The San Gabriel Basin has been the subject of environmental investigation since 1979 when groundwater contaminated with volatile organic compounds (VOCs) was first detected. In May 1984, four areas of groundwater contamination within the San Gabriel Valley were listed on the U.S. EPA National Priorities List (NPL).
Geosyntec’s Scope of Services
In 2002, Geosyntec was retained by a multi-party PRP group to provide overall technical strategy for Good Faith Offer and Consent Decree Statement of Work negotiations. Our work focused on the remedial design and action implementation to address a dissolved chlorinated plume for the eastern shallow and southern deep groundwater portions of the El Monte Operable Unit (EMOU) of the San Gabriel Valley NPL Site.
Geosyntec prepared the detailed designs of the environmental infrastructure to be installed at the site. This work included the engineering design of the extraction and reinjection piping throughout the site. Due to the location of the site, we also performed extensive surveying and investigation to design pipeline routes around existing utilities that were in operable condition. The groundwater system included over 9,500 feet of below grade double walled high density polyethylene conveyance piping for the shallow system and over 10,000 feet of ductile iron piping for the deep system. The pipeline design included a railroad and bridge crossing. Our design team drew upon their railroad engineering experience to prepare the design of the railroad crossing in accordance with railroad standards and their structural engineering experience to design a suspended pipeline for the bridge crossing. Geosyntec developed detailed design drawings including the plan and profile drawings; electrical and single line diagrams; civil, mechanical and structural details; and the detailed specifications for procurement and installation of the designed systems. We prepared all drawings and specifications in the Construction Standards Institue (CSI) format, and submitted all designs for construction permitting.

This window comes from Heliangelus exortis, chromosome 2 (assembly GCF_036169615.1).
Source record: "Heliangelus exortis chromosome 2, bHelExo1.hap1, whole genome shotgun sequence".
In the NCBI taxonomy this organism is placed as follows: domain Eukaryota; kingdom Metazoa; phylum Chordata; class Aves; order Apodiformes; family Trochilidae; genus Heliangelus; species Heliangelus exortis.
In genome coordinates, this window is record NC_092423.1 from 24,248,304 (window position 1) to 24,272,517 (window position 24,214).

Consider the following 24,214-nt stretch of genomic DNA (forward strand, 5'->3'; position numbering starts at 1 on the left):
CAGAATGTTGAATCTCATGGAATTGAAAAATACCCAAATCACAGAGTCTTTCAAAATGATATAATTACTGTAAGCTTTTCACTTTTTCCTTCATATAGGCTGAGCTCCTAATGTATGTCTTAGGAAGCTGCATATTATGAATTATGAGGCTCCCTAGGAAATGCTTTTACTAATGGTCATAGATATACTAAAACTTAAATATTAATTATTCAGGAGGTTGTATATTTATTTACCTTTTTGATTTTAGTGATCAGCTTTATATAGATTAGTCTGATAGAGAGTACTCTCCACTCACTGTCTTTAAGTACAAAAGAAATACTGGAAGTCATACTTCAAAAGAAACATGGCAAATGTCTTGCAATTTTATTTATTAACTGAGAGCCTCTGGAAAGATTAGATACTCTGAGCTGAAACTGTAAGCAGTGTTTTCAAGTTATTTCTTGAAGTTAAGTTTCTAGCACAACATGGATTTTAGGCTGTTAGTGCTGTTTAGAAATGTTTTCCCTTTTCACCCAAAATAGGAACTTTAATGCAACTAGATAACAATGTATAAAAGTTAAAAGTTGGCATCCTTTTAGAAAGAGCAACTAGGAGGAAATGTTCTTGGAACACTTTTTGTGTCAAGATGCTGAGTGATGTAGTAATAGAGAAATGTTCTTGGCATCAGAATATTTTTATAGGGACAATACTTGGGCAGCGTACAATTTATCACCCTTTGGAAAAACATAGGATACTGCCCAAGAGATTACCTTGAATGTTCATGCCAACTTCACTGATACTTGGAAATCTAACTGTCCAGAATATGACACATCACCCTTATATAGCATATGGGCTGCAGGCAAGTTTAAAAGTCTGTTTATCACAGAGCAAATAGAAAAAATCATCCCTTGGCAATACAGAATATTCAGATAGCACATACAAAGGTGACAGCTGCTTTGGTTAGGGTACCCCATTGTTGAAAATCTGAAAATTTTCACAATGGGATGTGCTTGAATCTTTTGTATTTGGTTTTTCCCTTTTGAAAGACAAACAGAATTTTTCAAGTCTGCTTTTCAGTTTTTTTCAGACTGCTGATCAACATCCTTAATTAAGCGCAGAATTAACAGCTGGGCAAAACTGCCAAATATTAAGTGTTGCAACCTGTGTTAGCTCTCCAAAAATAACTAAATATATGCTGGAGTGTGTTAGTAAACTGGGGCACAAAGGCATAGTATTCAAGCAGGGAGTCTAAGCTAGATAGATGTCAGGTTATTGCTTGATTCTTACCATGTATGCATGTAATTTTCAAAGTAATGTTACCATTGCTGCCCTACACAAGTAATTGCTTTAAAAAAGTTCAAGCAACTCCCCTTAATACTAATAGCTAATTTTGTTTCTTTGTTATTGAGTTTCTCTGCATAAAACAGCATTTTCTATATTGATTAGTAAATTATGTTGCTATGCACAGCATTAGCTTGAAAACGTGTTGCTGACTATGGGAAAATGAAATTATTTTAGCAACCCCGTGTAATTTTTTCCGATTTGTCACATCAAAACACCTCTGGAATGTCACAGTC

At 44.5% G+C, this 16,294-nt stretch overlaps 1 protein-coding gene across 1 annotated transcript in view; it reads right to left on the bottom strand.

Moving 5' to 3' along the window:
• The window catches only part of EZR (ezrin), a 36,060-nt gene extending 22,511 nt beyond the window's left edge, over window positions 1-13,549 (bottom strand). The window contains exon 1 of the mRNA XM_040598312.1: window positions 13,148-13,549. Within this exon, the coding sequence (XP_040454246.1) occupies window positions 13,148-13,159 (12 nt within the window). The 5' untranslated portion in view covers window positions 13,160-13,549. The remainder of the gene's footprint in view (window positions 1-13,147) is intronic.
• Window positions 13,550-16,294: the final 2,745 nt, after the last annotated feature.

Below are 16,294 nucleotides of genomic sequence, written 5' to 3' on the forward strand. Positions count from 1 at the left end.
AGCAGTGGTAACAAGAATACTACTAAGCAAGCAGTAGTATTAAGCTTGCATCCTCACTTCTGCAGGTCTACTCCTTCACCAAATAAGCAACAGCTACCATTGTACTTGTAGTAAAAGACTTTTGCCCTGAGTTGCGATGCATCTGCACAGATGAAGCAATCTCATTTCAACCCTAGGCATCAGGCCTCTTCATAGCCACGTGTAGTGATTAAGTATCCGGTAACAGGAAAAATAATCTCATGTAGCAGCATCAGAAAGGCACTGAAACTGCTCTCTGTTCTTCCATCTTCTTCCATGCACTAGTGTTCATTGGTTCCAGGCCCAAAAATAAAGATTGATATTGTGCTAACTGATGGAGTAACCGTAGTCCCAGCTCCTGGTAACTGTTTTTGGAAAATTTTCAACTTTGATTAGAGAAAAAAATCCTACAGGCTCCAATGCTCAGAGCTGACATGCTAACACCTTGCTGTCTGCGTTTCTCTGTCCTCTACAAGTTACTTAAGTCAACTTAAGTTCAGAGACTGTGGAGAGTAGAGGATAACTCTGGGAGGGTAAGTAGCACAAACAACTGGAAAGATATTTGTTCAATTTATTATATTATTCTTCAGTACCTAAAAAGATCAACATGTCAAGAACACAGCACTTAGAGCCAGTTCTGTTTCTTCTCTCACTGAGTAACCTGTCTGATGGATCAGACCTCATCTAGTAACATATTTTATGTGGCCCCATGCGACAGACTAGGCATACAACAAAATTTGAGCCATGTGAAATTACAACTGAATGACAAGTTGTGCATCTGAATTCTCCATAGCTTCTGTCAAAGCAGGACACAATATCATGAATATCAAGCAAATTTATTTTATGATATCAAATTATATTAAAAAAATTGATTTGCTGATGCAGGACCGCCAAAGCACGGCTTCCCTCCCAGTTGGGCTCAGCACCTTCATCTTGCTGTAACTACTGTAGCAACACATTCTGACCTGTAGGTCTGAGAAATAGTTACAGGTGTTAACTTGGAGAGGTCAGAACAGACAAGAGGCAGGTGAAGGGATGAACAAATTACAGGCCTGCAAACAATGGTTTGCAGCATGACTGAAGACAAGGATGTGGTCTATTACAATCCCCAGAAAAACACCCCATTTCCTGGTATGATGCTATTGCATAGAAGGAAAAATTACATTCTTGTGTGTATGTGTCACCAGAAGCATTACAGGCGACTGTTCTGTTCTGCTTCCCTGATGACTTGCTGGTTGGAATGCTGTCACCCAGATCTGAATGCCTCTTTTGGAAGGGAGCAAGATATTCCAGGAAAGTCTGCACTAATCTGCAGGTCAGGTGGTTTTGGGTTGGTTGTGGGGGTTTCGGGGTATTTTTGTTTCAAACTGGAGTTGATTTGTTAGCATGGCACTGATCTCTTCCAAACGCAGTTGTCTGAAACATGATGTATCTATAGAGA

In addition to the environmental piping, Geosyntec designed the pumps and treatment system for the site. The design included pumping and treatment for both the shallow and deep aquifers as separate systems. Groundwater from the shallow aquifer is pumped to the treatment plant where it is treated by a granular activated carbon (LGAC) system, then re-injected into the aquifer. Groundwater from the deep aquifer is pumped to the treatment plant where it is also treated by a LGAC system and chlorine, then introduced into the City of El Monte’s water distribution system for domestic use.
By applying sustainable design principles, Geosyntec’s innovative treatment system design for the shallow and deep aquifers allowed the groundwater to be treated and made available for re-used.